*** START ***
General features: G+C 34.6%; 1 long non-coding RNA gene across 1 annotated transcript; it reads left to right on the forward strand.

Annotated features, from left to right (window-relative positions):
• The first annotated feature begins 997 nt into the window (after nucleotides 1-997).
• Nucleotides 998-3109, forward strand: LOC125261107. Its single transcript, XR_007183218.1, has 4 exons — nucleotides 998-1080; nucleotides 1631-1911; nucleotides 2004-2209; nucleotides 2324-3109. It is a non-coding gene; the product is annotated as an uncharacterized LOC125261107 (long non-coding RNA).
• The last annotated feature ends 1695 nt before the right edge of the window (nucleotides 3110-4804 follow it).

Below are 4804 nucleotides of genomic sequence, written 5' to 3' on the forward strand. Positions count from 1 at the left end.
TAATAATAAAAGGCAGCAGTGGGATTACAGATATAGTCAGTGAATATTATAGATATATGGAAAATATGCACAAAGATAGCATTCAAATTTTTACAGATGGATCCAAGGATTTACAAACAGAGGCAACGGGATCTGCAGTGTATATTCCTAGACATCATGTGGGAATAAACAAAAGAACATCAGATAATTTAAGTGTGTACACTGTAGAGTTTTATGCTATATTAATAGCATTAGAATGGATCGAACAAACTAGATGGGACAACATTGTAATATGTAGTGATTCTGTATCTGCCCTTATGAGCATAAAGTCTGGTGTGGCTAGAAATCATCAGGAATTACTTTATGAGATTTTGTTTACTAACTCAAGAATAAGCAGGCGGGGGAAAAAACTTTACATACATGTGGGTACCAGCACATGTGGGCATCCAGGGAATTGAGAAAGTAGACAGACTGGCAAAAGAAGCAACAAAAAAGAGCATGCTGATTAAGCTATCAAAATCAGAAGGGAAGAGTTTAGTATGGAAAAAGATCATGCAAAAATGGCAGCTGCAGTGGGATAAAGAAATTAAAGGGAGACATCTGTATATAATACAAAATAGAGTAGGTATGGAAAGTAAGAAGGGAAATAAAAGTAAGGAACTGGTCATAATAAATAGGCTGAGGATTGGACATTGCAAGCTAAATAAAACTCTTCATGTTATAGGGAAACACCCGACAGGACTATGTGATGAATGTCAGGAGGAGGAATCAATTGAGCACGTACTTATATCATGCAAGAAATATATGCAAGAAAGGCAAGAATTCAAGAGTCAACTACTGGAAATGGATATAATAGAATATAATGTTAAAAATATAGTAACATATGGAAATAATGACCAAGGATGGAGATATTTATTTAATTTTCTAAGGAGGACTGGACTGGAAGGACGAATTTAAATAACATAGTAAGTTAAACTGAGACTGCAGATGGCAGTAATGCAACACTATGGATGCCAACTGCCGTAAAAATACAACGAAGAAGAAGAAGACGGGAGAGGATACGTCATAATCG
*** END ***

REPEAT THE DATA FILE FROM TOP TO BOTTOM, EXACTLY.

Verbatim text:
General features: G+C 34.6%; 1 long non-coding RNA gene across 1 annotated transcript; it reads left to right on the forward strand.

Annotated features, from left to right (window-relative positions):
• The first annotated feature begins 997 nt into the window (after nucleotides 1-997).
• Nucleotides 998-3109, forward strand: LOC125261107. Its single transcript, XR_007183218.1, has 4 exons — nucleotides 998-1080; nucleotides 1631-1911; nucleotides 2004-2209; nucleotides 2324-3109. It is a non-coding gene; the product is annotated as an uncharacterized LOC125261107 (long non-coding RNA).
• The last annotated feature ends 1695 nt before the right edge of the window (nucleotides 3110-4804 follow it).

Below are 4804 nucleotides of genomic sequence, written 5' to 3' on the forward strand. Positions count from 1 at the left end.
TAATAATAAAAGGCAGCAGTGGGATTACAGATATAGTCAGTGAATATTATAGATATATGGAAAATATGCACAAAGATAGCATTCAAATTTTTACAGATGGATCCAAGGATTTACAAACAGAGGCAACGGGATCTGCAGTGTATATTCCTAGACATCATGTGGGAATAAACAAAAGAACATCAGATAATTTAAGTGTGTACACTGTAGAGTTTTATGCTATATTAATAGCATTAGAATGGATCGAACAAACTAGATGGGACAACATTGTAATATGTAGTGATTCTGTATCTGCCCTTATGAGCATAAAGTCTGGTGTGGCTAGAAATCATCAGGAATTACTTTATGAGATTTTGTTTACTAACTCAAGAATAAGCAGGCGGGGGAAAAAACTTTACATACATGTGGGTACCAGCACATGTGGGCATCCAGGGAATTGAGAAAGTAGACAGACTGGCAAAAGAAGCAACAAAAAAGAGCATGCTGATTAAGCTATCAAAATCAGAAGGGAAGAGTTTAGTATGGAAAAAGATCATGCAAAAATGGCAGCTGCAGTGGGATAAAGAAATTAAAGGGAGACATCTGTATATAATACAAAATAGAGTAGGTATGGAAAGTAAGAAGGGAAATAAAAGTAAGGAACTGGTCATAATAAATAGGCTGAGGATTGGACATTGCAAGCTAAATAAAACTCTTCATGTTATAGGGAAACACCCGACAGGACTATGTGATGAATGTCAGGAGGAGGAATCAATTGAGCACGTACTTATATCATGCAAGAAATATATGCAAGAAAGGCAAGAATTCAAGAGTCAACTACTGGAAATGGATATAATAGAATATAATGTTAAAAATATAGTAACATATGGAAATAATGACCAAGGATGGAGATATTTATTTAATTTTCTAAGGAGGACTGGACTGGAAGGACGAATTTAAATAACATAGTAAGTTAAACTGAGACTGCAGATGGCAGTAATGCAACACTATGGATGCCAACTGCCGTAAAAATACAACGAAGAAGAAGAAGACGGGAGAGGATACGTCATAATCG